Vanguards are also being supported to commission their own local evaluation and will select additional, local metrics that might provide a more detailed picture of the impact their new care model is having, for example by tracking efficiency (eg, delayed transfers of care, changes to permanent admissions to residential or care homes) and health and wellbeing (eg, staff and patient satisfaction).

What still needs to happen?

National bodies need to balance oversight and scrutiny of commissioners and providers in relation to operational performance with support for innovation to be led locally. They should continue to share learning from the new care models with the rest of the NHS and to clarify national rules on issues like procurement and tendering. They should also move rapidly to remove barriers to the more rapid implementation and spread of new care models.

The development and implementation of new care models must be based on thorough analysis of the risks involved and how these will be managed. National leaders should exercise patience to avoid a repetition of the difficulties that arose in the UnitingCare Partnership contract and to allow time for the foundations to be laid for new care models. They should also heed lessons from experience of integrated care in the United States which often failed because inadequate attention was paid to implementation and execution of plans.

Conclusion

Progress in implementing the policy changes needed to support the Forward View has been mixed. Work to establish new care models and STPs has developed furthest, alongside plans to devolve more responsibility to public sector leaders, such as in Greater Manchester. These initiatives have begun to develop the system leadership required to transform services in the complex and fragmented structures currently responsible for commissioning and providing health and social care, albeit with more to do to build on achievements to date.

Some progress has been made in developing more joined-up regulation between NHS England and NHS Improvement, exploring how CQC should regulate across organisations and services, and identifying innovations in payment systems to support new care models. NHS Improvement has been supporting local leaders by issuing guidance and running webinars and events. Much remains to be done in this area as well as to strengthen quality improvement and leadership development and to develop the leadership needed in emerging hospital groups. Uncertainties about procurement and tendering also need to be clarified.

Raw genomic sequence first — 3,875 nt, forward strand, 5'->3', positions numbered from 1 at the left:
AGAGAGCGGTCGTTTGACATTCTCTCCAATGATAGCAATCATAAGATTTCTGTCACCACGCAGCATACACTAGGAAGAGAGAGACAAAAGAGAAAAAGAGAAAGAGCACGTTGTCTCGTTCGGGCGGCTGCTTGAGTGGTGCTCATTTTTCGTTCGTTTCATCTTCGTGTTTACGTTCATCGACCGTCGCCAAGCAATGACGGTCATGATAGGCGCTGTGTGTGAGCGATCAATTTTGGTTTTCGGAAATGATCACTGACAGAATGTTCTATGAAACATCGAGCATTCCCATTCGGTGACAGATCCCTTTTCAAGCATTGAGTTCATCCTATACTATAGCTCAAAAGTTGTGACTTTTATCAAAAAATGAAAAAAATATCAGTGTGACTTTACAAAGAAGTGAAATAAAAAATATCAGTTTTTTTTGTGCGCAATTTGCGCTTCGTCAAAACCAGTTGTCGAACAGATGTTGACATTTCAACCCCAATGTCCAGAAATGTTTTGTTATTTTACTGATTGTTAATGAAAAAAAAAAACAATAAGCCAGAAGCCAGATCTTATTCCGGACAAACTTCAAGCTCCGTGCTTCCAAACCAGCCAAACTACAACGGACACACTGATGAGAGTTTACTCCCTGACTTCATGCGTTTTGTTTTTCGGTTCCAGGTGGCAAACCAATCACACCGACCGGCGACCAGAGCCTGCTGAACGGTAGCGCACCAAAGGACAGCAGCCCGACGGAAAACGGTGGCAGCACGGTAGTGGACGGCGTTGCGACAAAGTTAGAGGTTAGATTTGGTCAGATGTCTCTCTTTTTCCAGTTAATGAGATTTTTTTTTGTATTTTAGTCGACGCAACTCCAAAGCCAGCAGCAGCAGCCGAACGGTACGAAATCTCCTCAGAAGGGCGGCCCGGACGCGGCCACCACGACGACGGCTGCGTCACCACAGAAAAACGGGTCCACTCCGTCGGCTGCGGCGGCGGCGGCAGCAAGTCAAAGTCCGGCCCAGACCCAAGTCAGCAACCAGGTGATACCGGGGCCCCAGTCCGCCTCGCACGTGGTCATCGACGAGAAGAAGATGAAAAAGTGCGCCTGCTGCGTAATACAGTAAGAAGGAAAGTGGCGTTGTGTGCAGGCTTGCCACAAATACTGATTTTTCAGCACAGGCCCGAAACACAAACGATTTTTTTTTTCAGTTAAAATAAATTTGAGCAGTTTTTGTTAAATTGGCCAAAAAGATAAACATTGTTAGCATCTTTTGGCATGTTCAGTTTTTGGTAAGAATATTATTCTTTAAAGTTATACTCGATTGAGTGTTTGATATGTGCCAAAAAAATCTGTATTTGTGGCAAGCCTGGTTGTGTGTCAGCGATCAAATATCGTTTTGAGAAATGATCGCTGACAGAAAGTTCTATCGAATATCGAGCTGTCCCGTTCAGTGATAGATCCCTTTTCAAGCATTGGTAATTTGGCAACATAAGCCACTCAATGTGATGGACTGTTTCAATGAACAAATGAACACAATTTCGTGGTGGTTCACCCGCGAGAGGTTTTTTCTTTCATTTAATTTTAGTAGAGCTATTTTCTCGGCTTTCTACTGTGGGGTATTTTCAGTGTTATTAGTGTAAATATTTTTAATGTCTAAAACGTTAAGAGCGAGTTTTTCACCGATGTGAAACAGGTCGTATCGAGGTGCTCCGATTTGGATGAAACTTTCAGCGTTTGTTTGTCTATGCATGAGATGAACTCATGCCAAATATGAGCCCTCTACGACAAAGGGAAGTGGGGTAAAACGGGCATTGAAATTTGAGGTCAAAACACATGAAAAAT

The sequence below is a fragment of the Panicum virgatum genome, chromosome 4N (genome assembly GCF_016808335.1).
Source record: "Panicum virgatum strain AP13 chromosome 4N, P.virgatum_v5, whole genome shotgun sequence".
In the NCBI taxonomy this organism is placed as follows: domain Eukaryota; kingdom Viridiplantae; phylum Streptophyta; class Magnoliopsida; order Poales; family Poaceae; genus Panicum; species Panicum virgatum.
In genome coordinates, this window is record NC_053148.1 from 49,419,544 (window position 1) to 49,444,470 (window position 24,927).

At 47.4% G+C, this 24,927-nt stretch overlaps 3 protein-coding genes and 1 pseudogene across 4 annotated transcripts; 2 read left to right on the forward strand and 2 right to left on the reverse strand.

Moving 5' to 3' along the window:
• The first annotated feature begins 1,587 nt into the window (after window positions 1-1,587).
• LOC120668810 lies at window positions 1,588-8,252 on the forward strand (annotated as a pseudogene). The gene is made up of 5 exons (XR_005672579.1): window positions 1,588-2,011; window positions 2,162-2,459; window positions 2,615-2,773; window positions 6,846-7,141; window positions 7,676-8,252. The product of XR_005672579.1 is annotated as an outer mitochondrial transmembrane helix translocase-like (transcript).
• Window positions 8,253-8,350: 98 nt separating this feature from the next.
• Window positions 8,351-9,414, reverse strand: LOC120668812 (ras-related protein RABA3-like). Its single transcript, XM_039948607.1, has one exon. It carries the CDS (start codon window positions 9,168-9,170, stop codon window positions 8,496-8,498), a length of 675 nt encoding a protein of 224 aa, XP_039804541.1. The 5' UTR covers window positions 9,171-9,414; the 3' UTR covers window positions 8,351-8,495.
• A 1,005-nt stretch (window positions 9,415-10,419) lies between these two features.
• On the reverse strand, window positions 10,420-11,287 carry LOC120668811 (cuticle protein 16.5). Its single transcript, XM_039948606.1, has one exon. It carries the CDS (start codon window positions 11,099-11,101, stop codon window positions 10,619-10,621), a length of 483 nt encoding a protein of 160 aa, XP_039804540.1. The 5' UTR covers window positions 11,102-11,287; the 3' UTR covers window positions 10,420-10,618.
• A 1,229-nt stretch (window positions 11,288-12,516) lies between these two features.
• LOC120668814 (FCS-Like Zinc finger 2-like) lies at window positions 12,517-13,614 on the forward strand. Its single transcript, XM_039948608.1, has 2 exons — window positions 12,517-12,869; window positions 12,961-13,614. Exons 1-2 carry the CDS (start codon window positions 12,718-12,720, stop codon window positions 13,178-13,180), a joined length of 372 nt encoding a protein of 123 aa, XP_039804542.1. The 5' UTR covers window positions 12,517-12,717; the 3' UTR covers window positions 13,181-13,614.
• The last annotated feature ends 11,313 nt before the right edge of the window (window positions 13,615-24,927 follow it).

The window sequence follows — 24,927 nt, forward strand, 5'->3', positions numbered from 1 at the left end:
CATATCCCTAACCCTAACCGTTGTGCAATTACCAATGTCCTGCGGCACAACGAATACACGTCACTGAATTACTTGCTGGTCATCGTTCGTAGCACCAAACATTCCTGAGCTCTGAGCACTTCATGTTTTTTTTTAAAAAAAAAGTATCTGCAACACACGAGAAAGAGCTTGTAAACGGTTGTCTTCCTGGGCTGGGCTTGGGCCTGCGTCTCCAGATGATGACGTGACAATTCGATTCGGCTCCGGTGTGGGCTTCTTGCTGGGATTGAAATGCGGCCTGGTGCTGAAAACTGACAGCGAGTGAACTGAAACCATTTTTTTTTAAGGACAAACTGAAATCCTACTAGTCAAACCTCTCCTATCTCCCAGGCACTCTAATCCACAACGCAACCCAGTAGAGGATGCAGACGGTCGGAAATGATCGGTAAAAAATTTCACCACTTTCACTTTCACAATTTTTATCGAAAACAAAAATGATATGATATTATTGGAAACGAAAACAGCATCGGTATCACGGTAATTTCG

One of the lessons from the first two years of implementing new care models is that new forms of governance are required to support collective decision-making between organisations. But putting in place new forms of governance – often involving innovations in contracting and organisational form – has proved challenging within the existing NHS environment. As vanguards and other new models of care continue to develop, local areas are likely to reveal obstacles to collaboration that only national bodies in the NHS can remove – and in some cases may require changes in legislation.

The area of greatest concern is lack of funding to support transformation. Almost all of the additional funds available to the NHS in 2016/17, the year of ‘frontloading’ the NHS Spending Review settlement, have been used to sustain existing services, specifically to reduce deficits in NHS acute providers. NHS leaders both nationally and locally have been preoccupied with sustainability because of the growing pressures on health and social care and evidence that NHS organisations are missing key targets for patient care. Much less of their time has been dedicated to transformation than might have been expected given the central importance of the Forward View.

This matters because the pressures on health and social care will not be tackled simply by additional funding, staff working harder, and patching up existing services through 'sticking plaster' solutions. These pressures result from a growing and ageing population placing ever greater demands on a system already under huge strain. This is evident in year-on-year increases in A&E attendances and emergency admissions to hospital, high bed occupancy rates, and rising delayed transfers of care. There is also evidence of rising demand for services outside hospital, for example in GP consultations.

The rationale for new care models like MCPs and PACS is precisely that they hold out the prospect of moderating rising demands for care by focusing on prevention, early intervention, admission avoidance and support for people to remain independent in their own homes. They do so through greater integration of care and by aspiring to shift investment into the community to provide alternatives to care in hospitals or care homes. Reports on the work of the vanguards illustrate what this means in practice and offer hope for the future.

The challenge is that developing alternatives to care in hospitals and care homes requires investment, which is currently in short supply. There is a parallel with the transformation of mental health services that started in the 1970s and resulted in a much reduced role for hospitals and a much stronger focus on care in the community. Mental health services were transformed as successive governments provided funding to pump-prime investment in community services, which over time led to the closure of many of the former asylums and the establishment of a very different model of care.

The transformation of mental health services was not without its difficulties, either at the time or now. Nevertheless, it shows that major changes of the kind foreshadowed in the Forward View are possible with adequate funding for transformation and if sufficient time is allowed for them to be planned and implemented. With two out of the five years covered by the Forward View already elapsed, the lessons are clear and need to be acted on with urgency. Leaders at all levels need to redouble their efforts and recognise that transformation holds the key to dealing with the sustainability of services.

Further reading